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rivals. “What’s happening now is making me a little queasy, to be honest. Guys are in such a rush, and it doesn’t make a lot of sense. I just hope it doesn’t go where football has gone, where people commit and decommit based on numbers. It used to be 95 percent of the time if someone committed to a school, others would stop recruiting them,” Felton said. “Now you’re seeing more kids decommitting after the coach stopped recruiting the position. Then when a player de-commits, instead of getting the top 10 at that position, you’re down to the top 20 or top 30 at that position,” Felton added. South Carolina’s coach Dave Odom doesn’t see how such premature commitments can mean much in the final analysis. “Now it’s become, if a high school kid doesn’t commit early, there must be something wrong with him,” observed Odom, who added that “I don’t pay much attention to eighth-, ninth- or 10th-grade commitments. There’s so much more basketball to be played. I don’t want my coaches involved in that type of recruiting. It makes no sense to me.” Predictably, many juvenile commitments don’t stick. Point guard Cashmere Wright is an example. The gifted shooter backed out of his Clemson commitment, claiming that he committed too early and wanted to look further at other schools. Texas sharpshooter Chris Babb committed to New Mexico earlier in the summer. A month later, he decided New Mexico wasn’t the place for him. Brandon Jennings decided to play at Southern California, but later reneged and opted for Arizona. Texas A&M could boast of a pledge from Anthony Jones for a full day before Jones had a change of heart. Other examples of such second thoughts abound, far too many to list here. “The competition and marketplace for kids is really no different from the stock market,” claims Phil Martelli, who coaches at Philadelphia’s St. Joseph’s University. “If Michigan does it, then Michigan State has to do it. In Philadelphia, if Temple does it, then St. Joe’s has to do it. There’s certainly a herd mentality.” So coaches feel they must beat the bushes for emergent talent, because if they don’t, someone else will beat them to the best prospects. Some critics believe that the NCAA should restrict commitments to juniors and seniors only, but that possibility seems remote. It’s contrary to the recruiting realities of 2007. All expectations are that today’s burgeoning trend will entrench itself in the coming years. 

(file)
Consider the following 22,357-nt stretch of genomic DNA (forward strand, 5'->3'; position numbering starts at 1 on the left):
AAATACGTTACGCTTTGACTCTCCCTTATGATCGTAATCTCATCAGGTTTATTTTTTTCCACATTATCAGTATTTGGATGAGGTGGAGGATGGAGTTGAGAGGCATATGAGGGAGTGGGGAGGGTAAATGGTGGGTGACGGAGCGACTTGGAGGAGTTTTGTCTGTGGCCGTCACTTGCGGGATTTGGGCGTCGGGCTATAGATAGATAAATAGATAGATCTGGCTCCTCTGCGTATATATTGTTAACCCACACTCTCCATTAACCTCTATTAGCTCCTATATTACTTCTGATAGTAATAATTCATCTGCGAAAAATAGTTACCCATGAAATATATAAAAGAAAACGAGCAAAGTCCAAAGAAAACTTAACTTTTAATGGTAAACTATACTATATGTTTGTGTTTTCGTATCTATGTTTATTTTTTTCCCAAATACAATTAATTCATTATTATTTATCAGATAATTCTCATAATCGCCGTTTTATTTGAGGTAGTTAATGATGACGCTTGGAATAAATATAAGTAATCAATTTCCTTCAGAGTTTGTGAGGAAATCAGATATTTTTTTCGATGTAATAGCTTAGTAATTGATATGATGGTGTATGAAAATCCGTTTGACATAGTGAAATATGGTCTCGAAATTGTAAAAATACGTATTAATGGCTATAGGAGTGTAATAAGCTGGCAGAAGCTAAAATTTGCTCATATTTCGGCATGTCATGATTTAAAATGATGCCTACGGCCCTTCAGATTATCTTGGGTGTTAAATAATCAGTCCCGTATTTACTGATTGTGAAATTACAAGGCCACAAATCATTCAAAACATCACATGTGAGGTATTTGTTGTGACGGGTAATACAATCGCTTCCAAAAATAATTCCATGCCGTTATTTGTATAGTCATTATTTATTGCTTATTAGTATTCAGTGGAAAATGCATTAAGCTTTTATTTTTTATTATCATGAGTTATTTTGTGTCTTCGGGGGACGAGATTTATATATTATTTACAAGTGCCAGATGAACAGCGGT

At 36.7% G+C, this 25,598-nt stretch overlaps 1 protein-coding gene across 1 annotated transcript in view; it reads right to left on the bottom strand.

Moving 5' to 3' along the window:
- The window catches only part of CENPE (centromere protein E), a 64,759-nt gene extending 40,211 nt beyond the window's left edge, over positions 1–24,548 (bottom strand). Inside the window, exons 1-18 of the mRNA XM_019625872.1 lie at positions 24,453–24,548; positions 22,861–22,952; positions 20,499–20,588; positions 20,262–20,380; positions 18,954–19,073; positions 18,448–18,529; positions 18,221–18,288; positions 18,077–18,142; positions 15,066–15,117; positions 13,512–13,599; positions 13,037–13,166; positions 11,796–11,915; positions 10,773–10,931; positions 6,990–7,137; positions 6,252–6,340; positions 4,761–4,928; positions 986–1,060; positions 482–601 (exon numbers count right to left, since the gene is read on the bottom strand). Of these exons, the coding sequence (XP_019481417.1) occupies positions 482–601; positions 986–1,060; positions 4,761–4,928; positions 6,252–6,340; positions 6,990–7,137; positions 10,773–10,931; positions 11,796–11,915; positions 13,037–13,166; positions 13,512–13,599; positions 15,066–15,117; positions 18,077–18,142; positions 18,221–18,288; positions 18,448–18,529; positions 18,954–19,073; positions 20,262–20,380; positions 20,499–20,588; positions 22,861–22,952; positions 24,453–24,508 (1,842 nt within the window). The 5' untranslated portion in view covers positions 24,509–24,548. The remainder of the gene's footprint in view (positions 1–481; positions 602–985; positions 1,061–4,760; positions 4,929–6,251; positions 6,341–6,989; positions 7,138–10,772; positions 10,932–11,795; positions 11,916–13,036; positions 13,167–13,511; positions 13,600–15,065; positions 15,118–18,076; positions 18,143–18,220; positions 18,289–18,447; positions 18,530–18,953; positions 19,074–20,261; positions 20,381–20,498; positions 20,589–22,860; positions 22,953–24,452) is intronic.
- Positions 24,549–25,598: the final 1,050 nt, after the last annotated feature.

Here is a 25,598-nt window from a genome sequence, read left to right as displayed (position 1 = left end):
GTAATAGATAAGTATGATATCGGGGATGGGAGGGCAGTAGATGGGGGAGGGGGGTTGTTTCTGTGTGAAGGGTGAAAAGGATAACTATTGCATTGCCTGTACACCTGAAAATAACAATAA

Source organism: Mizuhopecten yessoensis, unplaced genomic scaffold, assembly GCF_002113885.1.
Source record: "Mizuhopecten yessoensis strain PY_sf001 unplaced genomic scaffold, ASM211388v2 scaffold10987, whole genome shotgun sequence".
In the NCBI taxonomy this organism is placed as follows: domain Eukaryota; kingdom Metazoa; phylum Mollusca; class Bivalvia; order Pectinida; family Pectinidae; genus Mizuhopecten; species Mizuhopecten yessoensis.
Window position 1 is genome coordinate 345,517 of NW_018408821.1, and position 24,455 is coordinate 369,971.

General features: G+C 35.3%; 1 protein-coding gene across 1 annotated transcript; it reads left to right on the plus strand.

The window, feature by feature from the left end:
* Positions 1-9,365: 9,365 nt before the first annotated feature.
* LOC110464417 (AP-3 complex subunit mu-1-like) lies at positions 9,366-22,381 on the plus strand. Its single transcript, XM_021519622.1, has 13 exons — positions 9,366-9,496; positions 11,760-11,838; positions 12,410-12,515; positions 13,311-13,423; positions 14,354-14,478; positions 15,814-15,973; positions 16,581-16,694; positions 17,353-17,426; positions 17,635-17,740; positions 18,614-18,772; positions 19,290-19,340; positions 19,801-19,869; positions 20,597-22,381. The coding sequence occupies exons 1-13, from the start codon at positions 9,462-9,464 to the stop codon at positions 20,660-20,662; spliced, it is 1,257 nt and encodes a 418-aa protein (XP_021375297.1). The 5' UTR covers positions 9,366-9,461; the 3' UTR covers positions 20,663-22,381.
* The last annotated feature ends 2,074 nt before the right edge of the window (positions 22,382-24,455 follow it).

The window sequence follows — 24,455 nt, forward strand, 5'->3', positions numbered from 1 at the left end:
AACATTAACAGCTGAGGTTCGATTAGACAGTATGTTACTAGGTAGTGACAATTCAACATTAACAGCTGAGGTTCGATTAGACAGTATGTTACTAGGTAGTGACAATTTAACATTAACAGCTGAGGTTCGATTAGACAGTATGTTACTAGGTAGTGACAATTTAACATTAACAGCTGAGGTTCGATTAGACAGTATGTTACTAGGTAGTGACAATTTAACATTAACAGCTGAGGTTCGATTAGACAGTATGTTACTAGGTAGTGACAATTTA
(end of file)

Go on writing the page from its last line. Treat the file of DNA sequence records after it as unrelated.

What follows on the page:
College; Kettering University and Keuka College, all of which require experiential learning for graduation. Messiah’s True adds, “The emphasis should be on a centralized program which balances the experiential learning needs of students with the simplicity of service for all constituents, including employers.” 

Athletics

continued from page 54 and Teddy Dupay. Three of those players made good on their oral pledges. Gary Clark enrolled instead at Wake Forest. Easily the most successful coach in Gators hoops history, Donovan is candid about his willingness to target younger prospects. “When you watch [prospects] play you are going to have a feel of projecting. I think it’s just like when you’re watching a player as a [high school] junior or a senior, you want to project where they’re going to be several years down the road in college,” Donovan says. Who’s not? Not every coach agrees with this approach, of course. At University of Georgia, Dennis Felton takes exception with the “earlier is better” approach espoused by some of his